The legal debate arises because the IS oil fields, and targets like them, are not necessarily the traditional military-oriented targets allowed under international humanitarian law. Under the legal principle of distinction, a party may target so-called “military objectives” but not “civilian objects.” The idea is that an army should aim to hit the other side’s soldiers and weapons, not its shopping malls and kindergartens. These extreme examples may be clear, but, like many legal principles, the distinction is harder to apply in some cases.



For example, let’s say a party uses proceeds from a particular factory or farm to finance its war effort. To qualify as a military objective, that factory or farm must “make an effective contribution to military action.” Most states and most commentators have said that factories and farms such as these fail to meet that test.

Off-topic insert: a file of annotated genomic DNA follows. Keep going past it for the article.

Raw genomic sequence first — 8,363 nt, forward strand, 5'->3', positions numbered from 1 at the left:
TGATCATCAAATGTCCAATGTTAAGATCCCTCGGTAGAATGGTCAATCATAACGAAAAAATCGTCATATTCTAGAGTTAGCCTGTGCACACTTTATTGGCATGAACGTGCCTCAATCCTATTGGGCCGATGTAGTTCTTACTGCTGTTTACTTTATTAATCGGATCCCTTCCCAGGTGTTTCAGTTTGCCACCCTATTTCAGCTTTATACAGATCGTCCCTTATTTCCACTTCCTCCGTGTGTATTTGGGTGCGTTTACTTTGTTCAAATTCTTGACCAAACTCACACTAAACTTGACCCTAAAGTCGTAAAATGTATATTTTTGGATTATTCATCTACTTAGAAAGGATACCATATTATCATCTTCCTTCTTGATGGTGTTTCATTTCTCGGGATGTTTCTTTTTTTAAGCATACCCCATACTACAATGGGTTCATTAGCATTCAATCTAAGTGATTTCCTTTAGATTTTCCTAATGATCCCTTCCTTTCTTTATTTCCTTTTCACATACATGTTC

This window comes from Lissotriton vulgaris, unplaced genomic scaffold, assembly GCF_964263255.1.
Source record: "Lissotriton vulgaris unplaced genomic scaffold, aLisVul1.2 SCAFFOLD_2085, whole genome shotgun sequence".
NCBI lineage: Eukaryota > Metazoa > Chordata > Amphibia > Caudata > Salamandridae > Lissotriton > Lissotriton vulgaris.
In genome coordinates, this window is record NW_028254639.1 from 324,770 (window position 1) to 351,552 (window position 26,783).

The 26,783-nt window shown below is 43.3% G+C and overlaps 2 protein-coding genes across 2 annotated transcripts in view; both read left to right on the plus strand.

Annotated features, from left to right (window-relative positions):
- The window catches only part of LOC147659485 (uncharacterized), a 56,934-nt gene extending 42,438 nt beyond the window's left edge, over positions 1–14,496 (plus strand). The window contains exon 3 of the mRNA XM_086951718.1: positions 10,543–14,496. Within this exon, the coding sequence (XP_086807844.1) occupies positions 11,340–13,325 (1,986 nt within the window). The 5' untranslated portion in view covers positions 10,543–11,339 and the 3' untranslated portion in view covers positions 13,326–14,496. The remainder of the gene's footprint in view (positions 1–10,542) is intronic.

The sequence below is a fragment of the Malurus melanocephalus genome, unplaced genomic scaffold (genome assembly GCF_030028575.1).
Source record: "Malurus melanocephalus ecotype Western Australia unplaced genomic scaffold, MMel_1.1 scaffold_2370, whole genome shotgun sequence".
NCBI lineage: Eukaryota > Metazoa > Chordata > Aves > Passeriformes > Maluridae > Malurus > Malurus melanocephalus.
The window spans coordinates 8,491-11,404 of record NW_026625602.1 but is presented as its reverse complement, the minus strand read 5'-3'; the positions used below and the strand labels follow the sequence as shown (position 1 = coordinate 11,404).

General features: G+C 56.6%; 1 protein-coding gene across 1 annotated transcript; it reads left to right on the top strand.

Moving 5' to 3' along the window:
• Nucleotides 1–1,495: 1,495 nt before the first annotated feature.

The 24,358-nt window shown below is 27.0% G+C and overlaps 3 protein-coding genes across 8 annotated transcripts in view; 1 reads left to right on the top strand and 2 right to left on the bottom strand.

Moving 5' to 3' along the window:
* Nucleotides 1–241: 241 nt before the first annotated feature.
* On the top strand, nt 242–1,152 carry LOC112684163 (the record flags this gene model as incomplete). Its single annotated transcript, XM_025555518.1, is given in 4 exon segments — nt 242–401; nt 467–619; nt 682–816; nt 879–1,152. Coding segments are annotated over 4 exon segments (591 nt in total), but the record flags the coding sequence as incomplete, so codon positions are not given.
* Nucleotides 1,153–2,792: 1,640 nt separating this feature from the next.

To make an “effective contribution,” they have said, an object must have a more direct military connection: a tank, a base, a weapons system, a launching site. A factory or farm – or oil field – is too far removed from the war-fighting itself to make an effective military contribution, even if profits from it are used to fund the war.

With this, the US has long disagreed.

The US military has held that a “war-sustaining” target is fair game. As put in its most recent manual on the laws of war, the US military does not require a potential target to “provide immediate tactical or operational gains” or “make an effective contribution to a specific military operation.”

“Rather,” the manual explains, “the object’s effective contribution to the war-fighting or war-sustaining capability of an opposing force is sufficient.”

This position from the US is not new.